How to Perform an ROI Analysis for an ERP System


When you’re trying to sell your senior leadership on an Enterprise Resource Planning (ERP) project, keeping your return on investment calculations as simple as possible can be an asset. But when it comes to actually choosing an ERP system (e.g., Acumatica ERP) balancing the bottom line benefits against the initial and ongoing costs is hardly an easy matter.

In fact, performing an ROI analysis of potential ERP systems can become so complex that it’s discouraging. Merely asking whether the benefits of ERP implementation outweigh the costs isn’t enough because it’s so easy to overlook hidden costs as well as hidden benefits when you’ve outgrown QuickBooks and other bookkeeping software. In the end, however, calculating ROI is a vital step in any ERP project because it’s these calculations that will ultimately guide your project forward.

Why ROI Is So Important

Charting out the projected ROI doesn’t guarantee that those projections will be met, but the process can be revealing. Performing an ROI analysis forces companies to take a long, hard look at where waste is happening and why, how much that waste is costing the business, and where enhancements or overhauls to existing processes can potentially eliminate it.

Whether or not ERP implementation turns out to be the ideal solution, it’s eye opening to see where unexpected time overruns and cost overruns are revealed.

What Goes Into an ROI Analysis

Determining the relative worth of an ERP implementation means identifying as many costs (money/time/manpower) and direct and indirect benefits as possible.

The initial costs will include the price of the ERP system itself as well as third-party provider hardware and software costs and the in-house costs associated with installation, setup, IT, documentation, and training. Server upgrades, security services, software licenses, and integration services will also add to upfront costs. Note that failing to budget for one or more of these costs can throw off your calculations in a big way.

Once an ERP system is up and running, there are also continuing costs that include hardware and software maintenance and support costs, utility costs, consultant fees (e.g., the cost of an Acumatica consultant), upgrade fees, training for new employees, procedure redevelopment, and costs related to changes in IT personnel.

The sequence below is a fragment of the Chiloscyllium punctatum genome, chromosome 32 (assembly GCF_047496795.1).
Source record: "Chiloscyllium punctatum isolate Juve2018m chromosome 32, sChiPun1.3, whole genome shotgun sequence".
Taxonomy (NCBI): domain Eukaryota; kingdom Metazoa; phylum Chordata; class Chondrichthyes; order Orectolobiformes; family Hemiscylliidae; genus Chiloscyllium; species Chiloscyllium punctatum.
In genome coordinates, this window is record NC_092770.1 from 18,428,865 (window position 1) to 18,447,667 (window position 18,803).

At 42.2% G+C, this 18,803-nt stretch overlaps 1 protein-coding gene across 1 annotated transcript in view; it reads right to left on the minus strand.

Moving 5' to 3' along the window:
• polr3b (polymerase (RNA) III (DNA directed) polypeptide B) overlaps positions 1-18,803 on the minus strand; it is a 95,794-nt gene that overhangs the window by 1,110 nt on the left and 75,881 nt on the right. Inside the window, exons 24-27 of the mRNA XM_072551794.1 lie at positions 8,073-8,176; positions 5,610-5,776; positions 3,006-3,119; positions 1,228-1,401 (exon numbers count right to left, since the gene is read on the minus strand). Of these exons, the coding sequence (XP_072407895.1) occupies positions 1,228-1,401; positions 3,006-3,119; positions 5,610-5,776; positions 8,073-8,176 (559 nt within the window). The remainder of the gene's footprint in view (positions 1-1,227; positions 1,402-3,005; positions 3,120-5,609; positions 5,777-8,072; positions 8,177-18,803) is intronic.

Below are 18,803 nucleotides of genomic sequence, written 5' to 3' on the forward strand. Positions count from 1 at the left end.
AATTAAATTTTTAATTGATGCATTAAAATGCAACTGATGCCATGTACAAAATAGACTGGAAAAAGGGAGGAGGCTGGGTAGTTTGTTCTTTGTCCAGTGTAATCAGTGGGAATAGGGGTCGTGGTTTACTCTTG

Valuing benefits is less straightforward because things like reduced maintenance costs, higher sales, reduced overtime, and inventory reduction can’t be predicted with 100% certainty. On top of that, the possible returns of a new ERP system aren’t always clearly tied to something concrete like a change in procedure or a new piece of software.

Nonetheless, both direct benefits like cost savings and cost avoidance, enhanced communication, increased sales, and reduced waste along with indirect benefits like better employee retention, stronger data collection, better customer service, and improved schedule stability should be factored into your calculations.

Calculating ROI Three Ways

Determining the ROI of an ERP implementation project doesn’t mean plugging numbers into a one-size-fits all equation. There are actually three basic ways to perform a basic ROI analysis:

Benefits vs. Cost

Using this method, a company can either divide the total benefits by the total costs (Return on Investment = Total Benefits / Total Costs) or net profits by total costs (ROI Gain = (Net Profit / Total Costs) x 100). In both cases, the result will represent ROI over a multi-year period.

Annual ROI

For firms that prefer to look at ROI year by year, the above result is further divided by the expected lifetime of the system in years. It’s important to note that this average won’t reflect amortization because the majority of costs associated with any ERP project will be incurred within the first few months or years while most of the gains will be realized later on in the lifetime of the system.

The Payback Methodology

Another way to look at ROI is by calculating a payback period (how long it takes to earn back the cost of the system or Payback = cost / annual return). This is useful for determining when benefits will become profits but as with the annual ROI calculation, won’t show how costs and benefits are distributed over the life of an investment.

Can an ROI Analysis Predict ERP Success?

The quick answer is no – calculating an accounting software implementation’s projected ROI isn’t a guarantee that benchmarks and goals will be met. But at the same time, a thoughtful and thorough cost benefit analysis can be the motivation that drives stakeholders to do everything they can to ensure that the anticipated benefits are realized.

More importantly, the ROI analysis can serve as the baseline data used to track and manage costs and measure emerging value. If the project veers off track, it lays out course corrections that can mean the difference between failure and success. And any discrepancies between analysis and actual results can reveal patterns that can be incredibly useful in shaping business decisions in the present and in the future.

Kayley Bell

Written by Kayley Bell,
Chief Operating Officer at DSD Business Systems

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